Mangifera indica (Mango)

Gnetophytes

Jasminum (Jasmine)

Gnetum

Hibiscus rosa-sinensis (Hibiscus)

Ephedra

Bellis perennis (Daisy)

Welwitschia

Helianthus annuus (Sunflower)

Mosses

Lilium (Lily)

Horse Tails

Lavandula (Lavender)

Junipers

Interesting Facts

  • Welwitschia leaves are drought-tolerant and consumed by animals.

  • Grass is a flowering plant.

  • The ginkgo tree, often known as the Chinese elm, is not just the world's oldest tree but also an indigenous Chinese species.

Important Questions

1. Explain the characteristics of non-flowering plants.

Ans: Non-flowering plants are those that do not produce flowers because they lack the specialized reproductive apparatus, which is the flower. The evolution of these plants occurred a very long time before anthophytes. In general, these plants are a lot simpler to care for than flowering plants. Flowering plants and non-flowering plants, on the other hand, differ significantly in a number of important ways. They do not possess any sieve tubes or partner cells in the phloem.

2. Did flowering plants evolve through pollination?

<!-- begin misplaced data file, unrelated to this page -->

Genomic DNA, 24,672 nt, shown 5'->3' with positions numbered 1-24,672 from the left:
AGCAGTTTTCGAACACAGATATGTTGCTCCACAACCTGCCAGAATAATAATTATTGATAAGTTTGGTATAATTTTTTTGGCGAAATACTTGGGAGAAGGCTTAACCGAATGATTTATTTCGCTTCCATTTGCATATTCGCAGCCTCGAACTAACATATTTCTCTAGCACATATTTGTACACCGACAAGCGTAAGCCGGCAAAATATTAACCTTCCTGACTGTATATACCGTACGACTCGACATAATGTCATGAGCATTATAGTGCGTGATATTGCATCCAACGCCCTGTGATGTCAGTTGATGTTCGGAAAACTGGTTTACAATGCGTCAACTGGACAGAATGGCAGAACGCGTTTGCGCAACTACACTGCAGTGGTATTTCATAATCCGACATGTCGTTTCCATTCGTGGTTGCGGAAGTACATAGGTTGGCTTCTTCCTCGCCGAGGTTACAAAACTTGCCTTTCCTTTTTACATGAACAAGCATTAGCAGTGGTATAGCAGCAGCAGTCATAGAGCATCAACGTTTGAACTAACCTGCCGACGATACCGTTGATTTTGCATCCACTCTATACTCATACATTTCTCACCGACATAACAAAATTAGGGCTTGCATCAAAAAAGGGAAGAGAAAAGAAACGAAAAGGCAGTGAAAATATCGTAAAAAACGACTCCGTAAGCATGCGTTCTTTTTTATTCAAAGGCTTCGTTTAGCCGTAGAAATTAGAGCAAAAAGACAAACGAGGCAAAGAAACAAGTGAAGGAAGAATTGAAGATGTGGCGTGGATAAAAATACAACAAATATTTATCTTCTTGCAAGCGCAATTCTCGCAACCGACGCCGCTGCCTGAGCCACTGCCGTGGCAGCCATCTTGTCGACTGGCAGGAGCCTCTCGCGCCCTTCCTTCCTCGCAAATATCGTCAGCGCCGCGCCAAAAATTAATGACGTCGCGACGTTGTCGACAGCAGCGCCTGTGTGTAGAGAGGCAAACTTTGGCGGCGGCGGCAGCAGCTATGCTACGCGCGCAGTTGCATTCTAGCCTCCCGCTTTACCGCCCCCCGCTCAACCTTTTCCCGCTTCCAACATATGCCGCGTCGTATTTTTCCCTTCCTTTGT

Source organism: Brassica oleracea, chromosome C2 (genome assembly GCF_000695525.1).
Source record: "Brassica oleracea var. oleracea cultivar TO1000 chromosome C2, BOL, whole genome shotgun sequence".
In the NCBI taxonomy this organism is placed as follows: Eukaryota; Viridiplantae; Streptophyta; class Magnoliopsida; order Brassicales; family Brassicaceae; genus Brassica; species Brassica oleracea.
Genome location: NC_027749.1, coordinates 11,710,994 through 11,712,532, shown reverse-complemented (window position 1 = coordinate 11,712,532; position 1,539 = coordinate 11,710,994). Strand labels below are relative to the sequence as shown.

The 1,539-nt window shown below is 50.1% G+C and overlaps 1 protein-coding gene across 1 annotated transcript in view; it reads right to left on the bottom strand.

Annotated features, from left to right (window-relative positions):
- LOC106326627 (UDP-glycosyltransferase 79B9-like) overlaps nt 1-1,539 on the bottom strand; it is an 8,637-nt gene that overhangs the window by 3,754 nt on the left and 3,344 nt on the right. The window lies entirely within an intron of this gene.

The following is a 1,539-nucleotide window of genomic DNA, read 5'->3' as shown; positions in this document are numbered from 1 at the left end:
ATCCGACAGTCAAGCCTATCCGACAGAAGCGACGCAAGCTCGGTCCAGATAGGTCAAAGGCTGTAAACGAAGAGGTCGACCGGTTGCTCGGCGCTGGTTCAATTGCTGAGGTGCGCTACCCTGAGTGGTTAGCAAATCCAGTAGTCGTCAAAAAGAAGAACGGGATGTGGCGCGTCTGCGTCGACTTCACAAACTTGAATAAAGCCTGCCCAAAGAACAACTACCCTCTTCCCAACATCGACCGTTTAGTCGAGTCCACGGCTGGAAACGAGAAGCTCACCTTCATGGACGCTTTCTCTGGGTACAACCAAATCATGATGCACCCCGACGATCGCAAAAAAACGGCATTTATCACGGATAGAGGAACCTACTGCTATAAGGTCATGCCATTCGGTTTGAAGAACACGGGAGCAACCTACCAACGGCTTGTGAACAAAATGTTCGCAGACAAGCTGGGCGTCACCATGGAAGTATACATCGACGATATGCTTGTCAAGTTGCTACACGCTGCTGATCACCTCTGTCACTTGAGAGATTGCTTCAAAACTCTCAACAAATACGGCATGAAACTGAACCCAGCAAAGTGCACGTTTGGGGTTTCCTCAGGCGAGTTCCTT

Ans: Researchers believe that insects and other animals helped transfer pollen from flower to flower, beginning with the first flowers. This made fertilization much more effective than when pollen was spread by the wind and might or might not land on another flower. To get the most out of this "work" by animals, plants have developed things like brightly coloured petals to attract pollinators. Flowers gave nectar to the pollinators in exchange for them spreading pollen.

Key Features

  • Flowering plants are referred to as angiosperms.

  • Non-flowering plants do not have vessels in their xylem.

  • Flowering plants do not require either external water or internal fluids to be fertilized.

Last updated date: 20th Sep 2023
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FAQs on Difference Between Flowering and Non-Flowering Plants

1. Mention some of the flowering plants that can be grown at home

Bougainvillea, Chrysanthemums, Rose, Jasmine

2. What are non-flowering plants called?

They are known as cryptogams.

3. Does aloe vera have flowers?

Although young aloes appear to consist of little rosettes that mimic flowers, these are in fact plant's leaves.